Nevertheless, heart failure specialists have placed the ejection fraction on a pedestal. If the measured ejection fraction is <40% (or so), we conclude that the disease is related to a loss of contractile function, typically accompanied by chamber dilation, fluid retention, and neurohormonal activation, pathophysiological factors that are important targets for treatment. However, if the ejection fraction is >40%, we waffle. We ingenuously categorize such patients as having heart failure with a preserved ejection fraction. The term is purely descriptive and provides no mechanistic insights; we use it because it offends no one.
Does Ejection Fraction Identify a Physiological Tipping Point?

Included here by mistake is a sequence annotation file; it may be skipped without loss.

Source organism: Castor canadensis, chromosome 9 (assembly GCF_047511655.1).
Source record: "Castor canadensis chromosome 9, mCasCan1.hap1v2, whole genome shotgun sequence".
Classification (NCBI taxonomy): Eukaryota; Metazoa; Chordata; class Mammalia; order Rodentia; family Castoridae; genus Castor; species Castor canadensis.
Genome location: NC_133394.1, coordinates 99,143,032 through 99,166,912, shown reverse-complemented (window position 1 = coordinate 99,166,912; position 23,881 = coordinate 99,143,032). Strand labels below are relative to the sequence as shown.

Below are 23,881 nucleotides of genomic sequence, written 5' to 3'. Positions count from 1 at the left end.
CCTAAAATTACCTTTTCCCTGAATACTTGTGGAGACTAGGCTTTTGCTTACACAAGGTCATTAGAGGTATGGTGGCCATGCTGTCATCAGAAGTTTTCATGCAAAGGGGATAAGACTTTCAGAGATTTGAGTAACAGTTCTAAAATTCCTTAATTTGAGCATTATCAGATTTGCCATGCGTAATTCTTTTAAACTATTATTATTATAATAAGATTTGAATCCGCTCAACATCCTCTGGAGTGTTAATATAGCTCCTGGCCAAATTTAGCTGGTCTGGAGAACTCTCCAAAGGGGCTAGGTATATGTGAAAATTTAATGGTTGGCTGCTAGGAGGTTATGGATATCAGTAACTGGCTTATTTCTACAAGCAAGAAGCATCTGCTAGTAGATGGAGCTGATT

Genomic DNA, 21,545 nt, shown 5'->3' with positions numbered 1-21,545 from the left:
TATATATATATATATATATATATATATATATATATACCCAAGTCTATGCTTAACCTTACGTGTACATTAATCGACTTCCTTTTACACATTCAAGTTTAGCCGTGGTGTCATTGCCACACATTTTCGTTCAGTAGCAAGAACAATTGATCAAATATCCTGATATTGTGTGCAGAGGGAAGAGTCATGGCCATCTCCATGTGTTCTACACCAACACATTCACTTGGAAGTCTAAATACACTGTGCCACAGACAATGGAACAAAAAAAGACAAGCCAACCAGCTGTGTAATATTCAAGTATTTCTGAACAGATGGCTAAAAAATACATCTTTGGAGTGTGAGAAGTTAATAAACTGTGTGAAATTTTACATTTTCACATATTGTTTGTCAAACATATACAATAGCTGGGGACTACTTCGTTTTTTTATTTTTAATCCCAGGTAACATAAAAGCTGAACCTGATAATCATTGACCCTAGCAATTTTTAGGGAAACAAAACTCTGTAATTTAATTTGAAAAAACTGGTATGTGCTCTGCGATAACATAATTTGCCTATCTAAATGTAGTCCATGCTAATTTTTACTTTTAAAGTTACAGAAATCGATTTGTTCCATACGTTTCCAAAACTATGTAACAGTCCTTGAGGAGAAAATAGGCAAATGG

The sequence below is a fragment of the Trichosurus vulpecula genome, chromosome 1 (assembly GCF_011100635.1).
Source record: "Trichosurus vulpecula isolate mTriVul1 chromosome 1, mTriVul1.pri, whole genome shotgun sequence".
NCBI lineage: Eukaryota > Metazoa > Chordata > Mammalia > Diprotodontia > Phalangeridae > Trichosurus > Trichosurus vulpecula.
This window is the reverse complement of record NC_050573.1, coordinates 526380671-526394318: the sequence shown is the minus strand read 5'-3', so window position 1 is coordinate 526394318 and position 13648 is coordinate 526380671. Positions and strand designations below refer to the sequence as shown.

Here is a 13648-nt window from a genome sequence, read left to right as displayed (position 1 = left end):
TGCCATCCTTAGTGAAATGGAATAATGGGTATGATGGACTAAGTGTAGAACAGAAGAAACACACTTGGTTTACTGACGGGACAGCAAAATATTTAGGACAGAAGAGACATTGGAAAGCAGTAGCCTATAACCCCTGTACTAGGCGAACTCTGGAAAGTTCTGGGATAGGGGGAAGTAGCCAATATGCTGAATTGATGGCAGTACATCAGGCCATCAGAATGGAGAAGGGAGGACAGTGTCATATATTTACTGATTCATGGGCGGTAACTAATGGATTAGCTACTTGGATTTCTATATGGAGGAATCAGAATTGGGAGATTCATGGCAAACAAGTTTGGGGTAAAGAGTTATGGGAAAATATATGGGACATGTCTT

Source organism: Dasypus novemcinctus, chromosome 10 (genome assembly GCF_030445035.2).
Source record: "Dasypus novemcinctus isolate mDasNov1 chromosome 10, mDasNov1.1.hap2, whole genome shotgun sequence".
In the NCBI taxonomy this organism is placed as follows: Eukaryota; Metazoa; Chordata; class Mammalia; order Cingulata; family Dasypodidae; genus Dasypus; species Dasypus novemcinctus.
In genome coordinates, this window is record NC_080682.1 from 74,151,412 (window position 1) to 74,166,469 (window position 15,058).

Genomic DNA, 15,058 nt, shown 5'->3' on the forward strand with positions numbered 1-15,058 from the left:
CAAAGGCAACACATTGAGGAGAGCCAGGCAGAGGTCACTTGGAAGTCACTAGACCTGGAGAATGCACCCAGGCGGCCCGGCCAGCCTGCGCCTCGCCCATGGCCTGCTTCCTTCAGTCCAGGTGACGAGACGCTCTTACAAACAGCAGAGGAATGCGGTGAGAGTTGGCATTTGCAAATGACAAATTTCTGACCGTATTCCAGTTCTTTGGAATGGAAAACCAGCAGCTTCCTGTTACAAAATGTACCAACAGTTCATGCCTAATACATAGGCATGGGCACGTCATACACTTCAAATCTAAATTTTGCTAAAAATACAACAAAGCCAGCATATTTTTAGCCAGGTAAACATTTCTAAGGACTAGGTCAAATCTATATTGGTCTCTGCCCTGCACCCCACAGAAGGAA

Some physicians believe that an ejection fraction of 40% differentiates patients with “systolic heart failure” from those with “diastolic heart failure,” but these phrases imply a distinction that does not exist. Systolic function is impaired in most patients with heart failure with an ejection fraction of >40%. Admittedly, a value of 45% is not “normal,” yet even heart failure patients with ejection fractions of >50% have diminished contractility. Conversely, those with heart failure and a reduced ejection fraction typically exhibit marked abnormalities in diastolic filling. Therefore, the measurement of ejection fraction does not distinguish hearts with “systolic dysfunction” from those with “diastolic dysfunction.”